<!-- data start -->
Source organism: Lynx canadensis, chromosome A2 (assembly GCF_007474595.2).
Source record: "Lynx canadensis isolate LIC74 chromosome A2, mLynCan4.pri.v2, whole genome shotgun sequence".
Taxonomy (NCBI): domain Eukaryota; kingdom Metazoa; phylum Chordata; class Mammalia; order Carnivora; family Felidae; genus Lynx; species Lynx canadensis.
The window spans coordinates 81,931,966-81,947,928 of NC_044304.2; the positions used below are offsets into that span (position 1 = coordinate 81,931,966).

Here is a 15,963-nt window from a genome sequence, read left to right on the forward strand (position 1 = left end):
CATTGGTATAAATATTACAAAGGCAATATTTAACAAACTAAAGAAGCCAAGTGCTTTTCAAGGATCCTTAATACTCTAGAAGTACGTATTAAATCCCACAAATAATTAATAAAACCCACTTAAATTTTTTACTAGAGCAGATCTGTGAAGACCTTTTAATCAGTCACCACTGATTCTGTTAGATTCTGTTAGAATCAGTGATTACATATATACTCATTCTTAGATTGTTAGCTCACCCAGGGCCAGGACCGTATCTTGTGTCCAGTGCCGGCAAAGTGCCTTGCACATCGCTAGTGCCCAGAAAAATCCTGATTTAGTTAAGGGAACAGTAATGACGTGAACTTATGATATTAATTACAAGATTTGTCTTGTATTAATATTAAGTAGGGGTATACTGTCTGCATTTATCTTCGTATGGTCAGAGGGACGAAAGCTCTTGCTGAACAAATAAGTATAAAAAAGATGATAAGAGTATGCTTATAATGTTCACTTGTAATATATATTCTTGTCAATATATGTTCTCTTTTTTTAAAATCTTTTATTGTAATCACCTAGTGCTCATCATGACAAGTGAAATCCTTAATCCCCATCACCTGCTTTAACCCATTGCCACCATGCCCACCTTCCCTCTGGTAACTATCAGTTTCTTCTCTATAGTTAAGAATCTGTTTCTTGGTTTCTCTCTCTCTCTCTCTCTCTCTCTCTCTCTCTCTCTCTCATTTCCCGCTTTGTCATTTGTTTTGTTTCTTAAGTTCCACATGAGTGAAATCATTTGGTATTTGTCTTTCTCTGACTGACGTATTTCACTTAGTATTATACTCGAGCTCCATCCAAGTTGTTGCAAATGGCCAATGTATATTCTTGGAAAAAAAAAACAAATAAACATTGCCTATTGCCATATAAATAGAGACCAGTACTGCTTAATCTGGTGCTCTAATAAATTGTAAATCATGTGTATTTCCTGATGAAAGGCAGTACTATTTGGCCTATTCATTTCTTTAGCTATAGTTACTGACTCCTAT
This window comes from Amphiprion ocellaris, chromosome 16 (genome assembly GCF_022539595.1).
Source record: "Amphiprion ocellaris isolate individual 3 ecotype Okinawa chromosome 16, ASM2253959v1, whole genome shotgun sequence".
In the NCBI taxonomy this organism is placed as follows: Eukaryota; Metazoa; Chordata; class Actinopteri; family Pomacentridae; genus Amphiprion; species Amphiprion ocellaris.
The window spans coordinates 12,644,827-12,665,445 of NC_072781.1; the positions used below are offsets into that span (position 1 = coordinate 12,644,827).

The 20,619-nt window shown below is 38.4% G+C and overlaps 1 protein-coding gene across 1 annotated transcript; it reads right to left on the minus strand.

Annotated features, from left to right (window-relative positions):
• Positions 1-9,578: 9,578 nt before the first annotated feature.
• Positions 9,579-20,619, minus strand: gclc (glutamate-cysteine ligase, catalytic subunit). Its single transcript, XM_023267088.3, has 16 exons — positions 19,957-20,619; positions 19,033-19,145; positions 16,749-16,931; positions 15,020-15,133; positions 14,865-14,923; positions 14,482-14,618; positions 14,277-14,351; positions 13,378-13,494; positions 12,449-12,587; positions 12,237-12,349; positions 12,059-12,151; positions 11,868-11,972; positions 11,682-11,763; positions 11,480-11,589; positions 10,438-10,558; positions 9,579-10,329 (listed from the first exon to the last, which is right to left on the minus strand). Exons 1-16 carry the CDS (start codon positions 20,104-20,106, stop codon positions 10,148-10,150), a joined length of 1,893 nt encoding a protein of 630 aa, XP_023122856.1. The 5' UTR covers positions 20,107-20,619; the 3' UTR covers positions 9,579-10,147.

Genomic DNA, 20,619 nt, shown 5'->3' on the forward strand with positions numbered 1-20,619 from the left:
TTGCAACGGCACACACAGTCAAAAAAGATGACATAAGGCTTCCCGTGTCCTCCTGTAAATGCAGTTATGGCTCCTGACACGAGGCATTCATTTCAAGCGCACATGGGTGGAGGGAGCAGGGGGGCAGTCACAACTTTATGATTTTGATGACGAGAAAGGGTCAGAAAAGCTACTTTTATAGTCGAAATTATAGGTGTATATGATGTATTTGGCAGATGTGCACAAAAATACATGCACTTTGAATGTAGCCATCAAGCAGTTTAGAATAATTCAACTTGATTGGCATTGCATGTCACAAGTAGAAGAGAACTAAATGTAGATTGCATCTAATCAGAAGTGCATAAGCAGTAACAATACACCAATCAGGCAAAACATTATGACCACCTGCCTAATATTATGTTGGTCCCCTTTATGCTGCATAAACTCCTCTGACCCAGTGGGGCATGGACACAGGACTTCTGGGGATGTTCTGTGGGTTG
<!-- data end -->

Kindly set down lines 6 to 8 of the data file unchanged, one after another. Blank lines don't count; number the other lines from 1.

CATTGGTATAAATATTACAAAGGCAATATTTAACAAACTAAAGAAGCCAAGTGCTTTTCAAGGATCCTTAATACTCTAGAAGTACGTATTAAATCCCACAAATAATTAATAAAACCCACTTAAATTTTTTACTAGAGCAGATCTGTGAAGACCTTTTAATCAGTCACCACTGATTCTGTTAGATTCTGTTAGAATCAGTGATTACATATATACTCATTCTTAGATTGTTAGCTCACCCAGGGCCAGGACCGTATCTTGTGTCCAGTGCCGGCAAAGTGCCTTGCACATCGCTAGTGCCCAGAAAAATCCTGATTTAGTTAAGGGAACAGTAATGACGTGAACTTATGATATTAATTACAAGATTTGTCTTGTATTAATATTAAGTAGGGGTATACTGTCTGCATTTATCTTCGTATGGTCAGAGGGACGAAAGCTCTTGCTGAACAAATAAGTATAAAAAAGATGATAAGAGTATGCTTATAATGTTCACTTGTAATATATATTCTTGTCAATATATGTTCTCTTTTTTTAAAATCTTTTATTGTAATCACCTAGTGCTCATCATGACAAGTGAAATCCTTAATCCCCATCACCTGCTTTAACCCATTGCCACCATGCCCACCTTCCCTCTGGTAACTATCAGTTTCTTCTCTATAGTTAAGAATCTGTTTCTTGGTTTCTCTCTCTCTCTCTCTCTCTCTCTCTCTCTCTCTCTCTCATTTCCCGCTTTGTCATTTGTTTTGTTTCTTAAGTTCCACATGAGTGAAATCATTTGGTATTTGTCTTTCTCTGACTGACGTATTTCACTTAGTATTATACTCGAGCTCCATCCAAGTTGTTGCAAATGGCCAATGTATATTCTTGGAAAAAAAAAACAAATAAACATTGCCTATTGCCATATAAATAGAGACCAGTACTGCTTAATCTGGTGCTCTAATAAATTGTAAATCATGTGTATTTCCTGATGAAAGGCAGTACTATTTGGCCTATTCATTTCTTTAGCTATAGTTACTGACTCCTAT
This window comes from Amphiprion ocellaris, chromosome 16 (genome assembly GCF_022539595.1).
Source record: "Amphiprion ocellaris isolate individual 3 ecotype Okinawa chromosome 16, ASM2253959v1, whole genome shotgun sequence".